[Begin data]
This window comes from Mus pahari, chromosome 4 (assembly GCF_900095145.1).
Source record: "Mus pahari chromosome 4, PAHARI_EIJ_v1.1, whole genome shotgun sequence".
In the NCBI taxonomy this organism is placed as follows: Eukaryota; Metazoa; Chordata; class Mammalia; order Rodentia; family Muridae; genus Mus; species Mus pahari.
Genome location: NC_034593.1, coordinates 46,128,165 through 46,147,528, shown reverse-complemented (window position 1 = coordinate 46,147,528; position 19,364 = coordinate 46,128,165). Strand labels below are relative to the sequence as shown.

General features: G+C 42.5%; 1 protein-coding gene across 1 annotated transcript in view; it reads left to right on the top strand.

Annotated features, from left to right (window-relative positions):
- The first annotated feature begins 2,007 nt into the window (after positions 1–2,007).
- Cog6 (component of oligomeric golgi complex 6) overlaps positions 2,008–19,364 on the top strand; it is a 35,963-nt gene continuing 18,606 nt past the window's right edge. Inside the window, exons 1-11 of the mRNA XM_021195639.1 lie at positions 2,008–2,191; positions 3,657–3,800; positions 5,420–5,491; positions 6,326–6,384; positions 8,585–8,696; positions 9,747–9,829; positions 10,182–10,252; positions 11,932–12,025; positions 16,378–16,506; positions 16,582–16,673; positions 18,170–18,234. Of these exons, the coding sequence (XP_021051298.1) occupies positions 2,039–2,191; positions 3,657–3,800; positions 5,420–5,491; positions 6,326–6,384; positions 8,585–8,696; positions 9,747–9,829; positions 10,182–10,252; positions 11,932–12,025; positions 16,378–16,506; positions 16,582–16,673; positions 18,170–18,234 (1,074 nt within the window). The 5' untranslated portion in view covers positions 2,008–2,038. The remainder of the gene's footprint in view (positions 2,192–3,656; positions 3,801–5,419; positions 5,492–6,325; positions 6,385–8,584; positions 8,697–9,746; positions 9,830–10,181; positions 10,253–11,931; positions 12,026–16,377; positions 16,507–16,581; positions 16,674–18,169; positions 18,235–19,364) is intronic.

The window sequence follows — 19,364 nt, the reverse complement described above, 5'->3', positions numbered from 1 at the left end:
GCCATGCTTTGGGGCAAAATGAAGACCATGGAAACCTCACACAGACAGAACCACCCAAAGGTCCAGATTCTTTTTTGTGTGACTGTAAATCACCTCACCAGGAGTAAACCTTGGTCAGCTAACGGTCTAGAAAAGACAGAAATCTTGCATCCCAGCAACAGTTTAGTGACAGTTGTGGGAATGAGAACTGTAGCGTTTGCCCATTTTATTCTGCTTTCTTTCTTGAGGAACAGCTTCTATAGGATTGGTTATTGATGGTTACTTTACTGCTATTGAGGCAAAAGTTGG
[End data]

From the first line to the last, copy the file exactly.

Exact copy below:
This window comes from Mus pahari, chromosome 4 (assembly GCF_900095145.1).
Source record: "Mus pahari chromosome 4, PAHARI_EIJ_v1.1, whole genome shotgun sequence".
In the NCBI taxonomy this organism is placed as follows: Eukaryota; Metazoa; Chordata; class Mammalia; order Rodentia; family Muridae; genus Mus; species Mus pahari.
Genome location: NC_034593.1, coordinates 46,128,165 through 46,147,528, shown reverse-complemented (window position 1 = coordinate 46,147,528; position 19,364 = coordinate 46,128,165). Strand labels below are relative to the sequence as shown.

General features: G+C 42.5%; 1 protein-coding gene across 1 annotated transcript in view; it reads left to right on the top strand.

Annotated features, from left to right (window-relative positions):
- The first annotated feature begins 2,007 nt into the window (after positions 1–2,007).
- Cog6 (component of oligomeric golgi complex 6) overlaps positions 2,008–19,364 on the top strand; it is a 35,963-nt gene continuing 18,606 nt past the window's right edge. Inside the window, exons 1-11 of the mRNA XM_021195639.1 lie at positions 2,008–2,191; positions 3,657–3,800; positions 5,420–5,491; positions 6,326–6,384; positions 8,585–8,696; positions 9,747–9,829; positions 10,182–10,252; positions 11,932–12,025; positions 16,378–16,506; positions 16,582–16,673; positions 18,170–18,234. Of these exons, the coding sequence (XP_021051298.1) occupies positions 2,039–2,191; positions 3,657–3,800; positions 5,420–5,491; positions 6,326–6,384; positions 8,585–8,696; positions 9,747–9,829; positions 10,182–10,252; positions 11,932–12,025; positions 16,378–16,506; positions 16,582–16,673; positions 18,170–18,234 (1,074 nt within the window). The 5' untranslated portion in view covers positions 2,008–2,038. The remainder of the gene's footprint in view (positions 2,192–3,656; positions 3,801–5,419; positions 5,492–6,325; positions 6,385–8,584; positions 8,697–9,746; positions 9,830–10,181; positions 10,253–11,931; positions 12,026–16,377; positions 16,507–16,581; positions 16,674–18,169; positions 18,235–19,364) is intronic.

The window sequence follows — 19,364 nt, the reverse complement described above, 5'->3', positions numbered from 1 at the left end:
GCCATGCTTTGGGGCAAAATGAAGACCATGGAAACCTCACACAGACAGAACCACCCAAAGGTCCAGATTCTTTTTTGTGTGACTGTAAATCACCTCACCAGGAGTAAACCTTGGTCAGCTAACGGTCTAGAAAAGACAGAAATCTTGCATCCCAGCAACAGTTTAGTGACAGTTGTGGGAATGAGAACTGTAGCGTTTGCCCATTTTATTCTGCTTTCTTTCTTGAGGAACAGCTTCTATAGGATTGGTTATTGATGGTTACTTTACTGCTATTGAGGCAAAAGTTGG